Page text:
Positive Trends In The ISM Numbers

Everyone is waiting for the February employment numbers tomorrow morning to put an exclamation point behind the story of a recovering economy. Personally, I think the ISM report today already took care of that bit of punctuation.

Here is what ISM said:

Economic activity in the manufacturing sector expanded in March for the eighth consecutive month, and the overall economy grew for the 11th consecutive month, say the nation’s supply executives in the latest Manufacturing ISM Report On Business®.

The report was issued today by Norbert J. Ore, CPSM, C.P.M., chair of the Institute for Supply Management™ Manufacturing Business Survey Committee. “The manufacturing sector grew for the eighth consecutive month during March. The rate of growth as indicated by the PMI is the fastest since July 2004. Both new orders and production rose above 60 percent this month, closing the first quarter with significant momentum going forward. Although the Employment Index decreased 1 percentage point to 55.1 percent from February’s reading of 56.1 percent, signs for employment in the sector continue to improve as the index registered a 10 percent month-over-month improvement, indicating that manufacturers are continuing to fill vacancies. The Inventories Index provided a surprise as it indicated growth for the first time following 46 months of liquidation — perhaps signaling manufacturers’ willingness to increase inventories based on expected levels of activity.”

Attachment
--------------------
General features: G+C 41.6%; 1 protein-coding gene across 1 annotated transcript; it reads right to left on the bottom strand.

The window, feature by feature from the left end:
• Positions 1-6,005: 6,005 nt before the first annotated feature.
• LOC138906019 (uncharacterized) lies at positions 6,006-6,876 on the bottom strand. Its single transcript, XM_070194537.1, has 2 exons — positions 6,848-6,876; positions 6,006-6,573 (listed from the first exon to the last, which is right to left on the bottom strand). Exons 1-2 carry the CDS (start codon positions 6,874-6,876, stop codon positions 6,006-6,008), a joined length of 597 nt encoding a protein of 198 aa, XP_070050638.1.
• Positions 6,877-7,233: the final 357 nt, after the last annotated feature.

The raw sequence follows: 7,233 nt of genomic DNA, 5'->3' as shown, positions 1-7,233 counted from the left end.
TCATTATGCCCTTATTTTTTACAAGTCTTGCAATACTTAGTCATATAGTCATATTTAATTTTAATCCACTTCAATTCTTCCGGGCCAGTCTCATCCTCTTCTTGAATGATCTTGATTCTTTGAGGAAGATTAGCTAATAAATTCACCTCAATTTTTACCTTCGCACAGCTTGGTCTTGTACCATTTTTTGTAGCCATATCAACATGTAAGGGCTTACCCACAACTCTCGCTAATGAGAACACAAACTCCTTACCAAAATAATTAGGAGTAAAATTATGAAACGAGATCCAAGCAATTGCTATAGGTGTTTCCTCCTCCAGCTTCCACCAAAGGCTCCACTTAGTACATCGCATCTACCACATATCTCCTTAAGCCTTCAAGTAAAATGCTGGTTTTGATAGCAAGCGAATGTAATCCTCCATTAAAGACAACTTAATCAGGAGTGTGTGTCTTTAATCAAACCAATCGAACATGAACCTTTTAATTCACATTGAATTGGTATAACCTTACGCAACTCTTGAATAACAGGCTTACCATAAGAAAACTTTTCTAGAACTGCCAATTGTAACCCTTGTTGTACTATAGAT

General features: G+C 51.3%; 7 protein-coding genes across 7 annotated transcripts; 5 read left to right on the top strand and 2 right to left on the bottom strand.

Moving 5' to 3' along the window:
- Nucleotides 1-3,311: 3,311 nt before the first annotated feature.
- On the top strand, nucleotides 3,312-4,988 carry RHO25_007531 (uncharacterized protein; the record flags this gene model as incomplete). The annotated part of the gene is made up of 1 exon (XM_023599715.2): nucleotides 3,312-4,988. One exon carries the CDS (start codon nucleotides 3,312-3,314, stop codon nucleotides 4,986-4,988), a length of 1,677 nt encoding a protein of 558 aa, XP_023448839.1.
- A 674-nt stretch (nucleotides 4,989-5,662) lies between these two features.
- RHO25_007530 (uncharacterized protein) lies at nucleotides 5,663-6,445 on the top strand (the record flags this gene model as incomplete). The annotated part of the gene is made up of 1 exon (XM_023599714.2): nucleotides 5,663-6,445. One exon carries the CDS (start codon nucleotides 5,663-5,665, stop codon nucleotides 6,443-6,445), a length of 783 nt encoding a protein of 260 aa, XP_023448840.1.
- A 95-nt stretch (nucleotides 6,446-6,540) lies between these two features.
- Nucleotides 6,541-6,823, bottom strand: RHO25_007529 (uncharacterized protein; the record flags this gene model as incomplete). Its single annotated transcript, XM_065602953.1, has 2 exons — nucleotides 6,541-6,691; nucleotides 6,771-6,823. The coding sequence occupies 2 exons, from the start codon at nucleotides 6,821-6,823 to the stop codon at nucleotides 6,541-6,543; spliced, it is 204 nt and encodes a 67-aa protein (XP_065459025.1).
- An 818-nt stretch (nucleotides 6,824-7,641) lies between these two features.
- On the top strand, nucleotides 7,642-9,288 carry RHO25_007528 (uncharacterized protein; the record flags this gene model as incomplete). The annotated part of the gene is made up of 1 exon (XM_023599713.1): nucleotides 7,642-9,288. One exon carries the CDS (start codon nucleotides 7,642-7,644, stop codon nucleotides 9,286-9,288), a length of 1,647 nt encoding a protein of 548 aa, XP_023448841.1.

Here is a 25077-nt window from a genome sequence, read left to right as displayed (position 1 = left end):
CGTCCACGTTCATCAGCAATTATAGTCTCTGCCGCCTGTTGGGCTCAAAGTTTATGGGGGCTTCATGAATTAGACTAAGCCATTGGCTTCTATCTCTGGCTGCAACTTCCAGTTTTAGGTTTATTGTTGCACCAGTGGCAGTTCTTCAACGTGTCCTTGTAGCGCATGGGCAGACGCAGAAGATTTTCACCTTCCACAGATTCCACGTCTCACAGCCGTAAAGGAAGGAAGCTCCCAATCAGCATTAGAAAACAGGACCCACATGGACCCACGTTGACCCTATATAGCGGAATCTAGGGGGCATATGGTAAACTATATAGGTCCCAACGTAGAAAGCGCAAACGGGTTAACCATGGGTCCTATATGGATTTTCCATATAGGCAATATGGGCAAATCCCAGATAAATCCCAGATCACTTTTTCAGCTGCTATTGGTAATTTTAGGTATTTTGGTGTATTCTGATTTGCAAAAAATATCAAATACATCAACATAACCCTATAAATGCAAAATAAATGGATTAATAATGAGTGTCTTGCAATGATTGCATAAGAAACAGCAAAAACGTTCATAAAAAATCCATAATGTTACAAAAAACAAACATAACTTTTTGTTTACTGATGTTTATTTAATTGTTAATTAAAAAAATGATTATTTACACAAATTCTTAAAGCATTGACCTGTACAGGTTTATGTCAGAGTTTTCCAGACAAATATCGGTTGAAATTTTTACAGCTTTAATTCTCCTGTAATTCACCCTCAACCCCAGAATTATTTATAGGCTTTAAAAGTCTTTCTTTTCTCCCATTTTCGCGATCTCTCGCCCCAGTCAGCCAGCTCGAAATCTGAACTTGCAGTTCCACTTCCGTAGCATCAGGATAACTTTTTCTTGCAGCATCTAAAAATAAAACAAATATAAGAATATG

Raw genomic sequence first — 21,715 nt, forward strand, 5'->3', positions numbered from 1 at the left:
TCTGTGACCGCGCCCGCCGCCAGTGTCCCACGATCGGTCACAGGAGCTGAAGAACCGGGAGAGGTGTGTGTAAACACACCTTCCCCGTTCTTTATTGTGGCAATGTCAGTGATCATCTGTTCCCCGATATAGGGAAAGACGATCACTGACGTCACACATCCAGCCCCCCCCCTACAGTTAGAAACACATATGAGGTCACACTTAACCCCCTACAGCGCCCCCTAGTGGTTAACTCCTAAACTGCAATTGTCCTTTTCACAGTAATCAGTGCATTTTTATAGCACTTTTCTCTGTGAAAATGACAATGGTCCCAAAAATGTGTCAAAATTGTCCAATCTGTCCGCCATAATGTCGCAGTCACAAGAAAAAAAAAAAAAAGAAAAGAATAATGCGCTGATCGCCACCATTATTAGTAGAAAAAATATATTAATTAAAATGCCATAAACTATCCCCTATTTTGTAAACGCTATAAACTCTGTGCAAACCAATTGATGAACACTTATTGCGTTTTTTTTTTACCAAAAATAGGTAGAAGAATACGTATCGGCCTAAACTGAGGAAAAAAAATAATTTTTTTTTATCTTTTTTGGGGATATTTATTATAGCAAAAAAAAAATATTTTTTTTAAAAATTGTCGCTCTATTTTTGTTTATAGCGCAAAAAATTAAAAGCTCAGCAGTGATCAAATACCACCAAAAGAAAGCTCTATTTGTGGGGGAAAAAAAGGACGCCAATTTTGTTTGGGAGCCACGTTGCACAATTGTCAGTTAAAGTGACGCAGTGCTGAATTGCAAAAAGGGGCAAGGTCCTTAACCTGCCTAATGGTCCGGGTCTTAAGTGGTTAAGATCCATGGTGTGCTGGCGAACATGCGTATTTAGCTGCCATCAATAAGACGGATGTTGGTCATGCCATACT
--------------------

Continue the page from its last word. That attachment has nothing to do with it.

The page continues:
You can pick out negatives in the report but the apparent willingness of manufacturers to begin building inventory is big. Jake at EconomPicData.com has this chart:

jake inventories february ism

Clearly, there’s a sentiment shift occurring among the nation’s manufacturers. Put it together with improvements, modest though they may be, in auto sales, hotel occupancy, consumer sentiment and consumer expenditures and you start to see the makings of a self-sustaining recovery.

Granted it might not be a robust recovery given the high level of under- and unemployment, the mess in the residential and commercial real estate sectors and the dire financial straits of many states, but for the time being it appears as if those drags on growth are being overcome. Once an economy of this size establishes momentum it tends to feed off of itself. A lot of things could happen to knock it off the tracks again, but the odds are that slow recovery is the likely course.

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